The location in the extreme south of the country, at 45 degrees south latitude, is particularly favorable, as it is the area where most of the “binding” processes occur. McKnight explains that “potential occurrences do not occur uniformly throughout space, but particularly between 35 and 55 degrees north or south latitude. Argentina is a great place because it is located in a hemisphere where we have very few radars. Also, if you think it’s one of those cameras you put in corners to monitor traffic, it’s a busy intersection.. It’s a strategic location to have a good view of the many styles that are going on.”
Although he does not want to specify the cost of the equipment, McKnight (an expert in data collection) confirms that they have developed an innovative design that allows them to be produced significantly more economically than their predecessors. And The unique fact is that they do not need employees to operate them. The one in New Zealand was built just before the pandemic began. For over 2 years we hadn’t had anyone on site and it worked fine. It’s amazing – he’s surprised. Like I said, they are like traffic cameras, but they are very high technology, very low maintenance, and very high reliability. It’s a great combination.”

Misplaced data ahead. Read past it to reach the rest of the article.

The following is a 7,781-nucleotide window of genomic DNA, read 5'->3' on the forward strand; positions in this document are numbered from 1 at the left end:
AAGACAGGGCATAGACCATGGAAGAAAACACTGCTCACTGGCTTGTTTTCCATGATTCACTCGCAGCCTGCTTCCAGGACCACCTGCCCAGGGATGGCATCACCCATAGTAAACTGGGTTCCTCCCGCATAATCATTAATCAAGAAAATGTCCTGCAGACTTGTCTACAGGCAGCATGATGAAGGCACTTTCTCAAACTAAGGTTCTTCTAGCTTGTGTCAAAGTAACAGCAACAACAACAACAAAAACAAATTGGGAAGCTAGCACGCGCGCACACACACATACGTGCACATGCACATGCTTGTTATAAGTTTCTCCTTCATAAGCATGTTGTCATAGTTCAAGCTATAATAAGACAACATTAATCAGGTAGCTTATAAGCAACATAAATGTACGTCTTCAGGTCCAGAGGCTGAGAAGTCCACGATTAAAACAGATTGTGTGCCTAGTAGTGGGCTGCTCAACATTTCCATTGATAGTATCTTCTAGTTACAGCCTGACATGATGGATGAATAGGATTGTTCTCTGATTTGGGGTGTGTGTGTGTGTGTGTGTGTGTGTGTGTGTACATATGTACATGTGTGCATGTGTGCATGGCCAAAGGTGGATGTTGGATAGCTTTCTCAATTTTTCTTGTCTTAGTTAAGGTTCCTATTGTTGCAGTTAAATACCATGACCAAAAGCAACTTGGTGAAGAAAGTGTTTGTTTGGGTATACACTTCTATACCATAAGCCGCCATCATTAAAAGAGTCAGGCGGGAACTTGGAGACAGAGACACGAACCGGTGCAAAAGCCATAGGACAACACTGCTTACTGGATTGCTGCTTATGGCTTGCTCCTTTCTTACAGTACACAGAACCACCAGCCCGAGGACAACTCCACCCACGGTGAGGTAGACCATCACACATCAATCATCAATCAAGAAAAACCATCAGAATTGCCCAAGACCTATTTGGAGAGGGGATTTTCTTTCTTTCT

They look at things Predict their trajectory relative to each other about five days in advance Determine a new orbit for vulnerable equipment. “We issue millions of watches and warnings, and the closer we get to actual pairing, the more accurate our results will become,” says McKnight. Five days ago we would monitor it maybe two or three times a day and then sometimes the probability of a collision would increase and other times it would decrease. The probability may increase or decrease according to the physical condition.”
“Radars are our best tools for tracking things. It’s not just weather, like optical sensors, and they provide very accurate location information, “explains Diego Janchez, Master of Astronomy, Electrical Engineer and specialist in the 80-110 km layer of the atmosphere, at the frontier with space, Where you follow the footprints of “meteors”, grains of sand that constantly arrive, evaporate by friction and change their chemical composition.